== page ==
Greece, 1947, and Noelle Page (Marie-France Pisier), the movie star wife of big shot millionaire Constantin Demeris (Raf Vallone), is on trial for murder. Her husband visits her in her cell and asks her if she really did kill Catherine Douglas (Susan Sarandon) and she hesitates, then assures him that she did not, recalling her life up until this point. She was originally from Marseilles, but after she was effectively sold by her father to a middle-aged women's fashion shop owner (Sorrell Booke) she could not face being his sexual plaything and fled to Paris. Alas, it was 1939 and war was brewing, so how would she survive?
When a film has Boss Hogg from The Dukes of Hazzard featuring in a sex scene in its opening ten minutes, you know you're in trouble, and so it is with The Other Side of Midnight, the adaptation of the bestelling novel by Sidney Sheldon. Sheldon had made his name writing scripts until he was bitten by the book bug and began crafting his tales for cheap thrill-filled blockbusters which were lapped up by the public, but looked down on from a great height by the critics. Say what you like about him, he knew what his substantial audience wanted and he was very popular - not something you could claim for this film version.
Although a story has emerged around this that it was intended to be the Twentieth Century Fox's biggest movie of 1977 when it was utterly overshadowed by another of their efforts, a certain sci-fi adventure called Star Wars, it didn't do quite as badly as its reputation would have you believe - there was definitely an audience for it, if only among those curious to see how the book they enjoyed had translated to the big screen. What it does resemble all too closely is one of those miniseries that would dominate the television schedules, only with trashy sequences that would not have passed muster with the T.V. censors.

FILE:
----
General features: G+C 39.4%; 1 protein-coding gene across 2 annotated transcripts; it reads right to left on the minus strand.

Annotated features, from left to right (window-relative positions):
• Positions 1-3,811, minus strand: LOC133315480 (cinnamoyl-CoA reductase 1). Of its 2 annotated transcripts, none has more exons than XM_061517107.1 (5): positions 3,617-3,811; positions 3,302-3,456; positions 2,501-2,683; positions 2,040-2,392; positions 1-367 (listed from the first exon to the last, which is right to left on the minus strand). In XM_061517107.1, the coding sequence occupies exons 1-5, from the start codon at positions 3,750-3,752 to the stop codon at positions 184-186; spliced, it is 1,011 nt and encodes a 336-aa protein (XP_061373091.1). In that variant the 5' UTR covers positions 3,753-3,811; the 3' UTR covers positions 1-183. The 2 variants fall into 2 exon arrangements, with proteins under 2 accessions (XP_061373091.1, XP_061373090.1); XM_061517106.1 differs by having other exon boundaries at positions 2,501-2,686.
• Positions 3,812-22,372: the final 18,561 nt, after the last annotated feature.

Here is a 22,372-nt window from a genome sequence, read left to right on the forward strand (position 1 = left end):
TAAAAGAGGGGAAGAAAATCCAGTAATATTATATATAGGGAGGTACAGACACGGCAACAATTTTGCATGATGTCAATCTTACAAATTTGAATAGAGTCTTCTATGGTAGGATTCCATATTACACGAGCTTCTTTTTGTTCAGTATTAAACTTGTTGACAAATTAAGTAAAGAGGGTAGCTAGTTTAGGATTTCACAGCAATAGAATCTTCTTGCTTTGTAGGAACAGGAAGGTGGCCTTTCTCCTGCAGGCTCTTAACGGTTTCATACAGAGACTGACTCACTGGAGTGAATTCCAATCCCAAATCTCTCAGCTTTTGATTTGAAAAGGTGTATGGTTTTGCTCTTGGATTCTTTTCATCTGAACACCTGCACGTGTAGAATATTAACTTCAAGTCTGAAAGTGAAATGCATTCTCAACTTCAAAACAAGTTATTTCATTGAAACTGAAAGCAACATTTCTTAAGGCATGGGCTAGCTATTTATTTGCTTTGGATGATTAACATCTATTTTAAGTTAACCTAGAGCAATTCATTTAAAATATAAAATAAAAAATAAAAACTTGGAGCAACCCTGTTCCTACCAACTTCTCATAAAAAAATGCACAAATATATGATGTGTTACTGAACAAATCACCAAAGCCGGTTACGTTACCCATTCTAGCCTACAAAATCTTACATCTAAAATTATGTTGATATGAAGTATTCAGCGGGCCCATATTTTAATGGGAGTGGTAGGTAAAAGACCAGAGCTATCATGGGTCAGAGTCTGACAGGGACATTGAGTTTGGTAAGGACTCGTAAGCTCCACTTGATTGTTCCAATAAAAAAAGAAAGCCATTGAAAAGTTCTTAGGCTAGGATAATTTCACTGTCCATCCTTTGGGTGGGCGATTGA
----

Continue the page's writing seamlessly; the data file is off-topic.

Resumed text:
So despite the leading lady taking her clothes off, which you would not have got in a miniseries, there's an undeniable flat look to this film that doesn't particularly speak of the potential a cinema rendering could have benefited from; director Charles Jarrott seems unbothered by the opportunities to make the period settings appear more authentic than the average studio backlot sets. It doesn't help that to suggest romance he falls back on lengthy montages around three times, typical of the lazy approach here, so we are supposed to know that Noelle and her American pilot boyfriend Larry Douglas (John Beck) are having a great time thanks to the amount of Paris landmarks they visit.
Larry leaves Noelle behind and doesn't get back in contact with her when the war heats up, so she fears the worst until she meets one of his friends who tells her that he is back in America and won't be returning - he got some English girl pregnant, you see. But he also got Noelle pregnant, and she is forced to perform an abortion on herself in the bath, a part which offered the film a measure of notoriety at the time. The other bit that had everyone talking was when Noelle implemented a handful of ice cubes on her lover to increase his pleasure, as by this time she has loosened her morals and is willing to sleep her way to the top. It's funny that a story that includes such torrid incident and heightened emotion should leave the viewer so unmoved, as the best this can do is update an old forties "women's picture" to a more permissive age to very little satisfaction. Sarandon is a bright spot as the wronged woman, but even she cannot do much against a movie behemoth such as this, which crushes all entertainment potential under its monolithic bad taste. Music by Michel Legrand.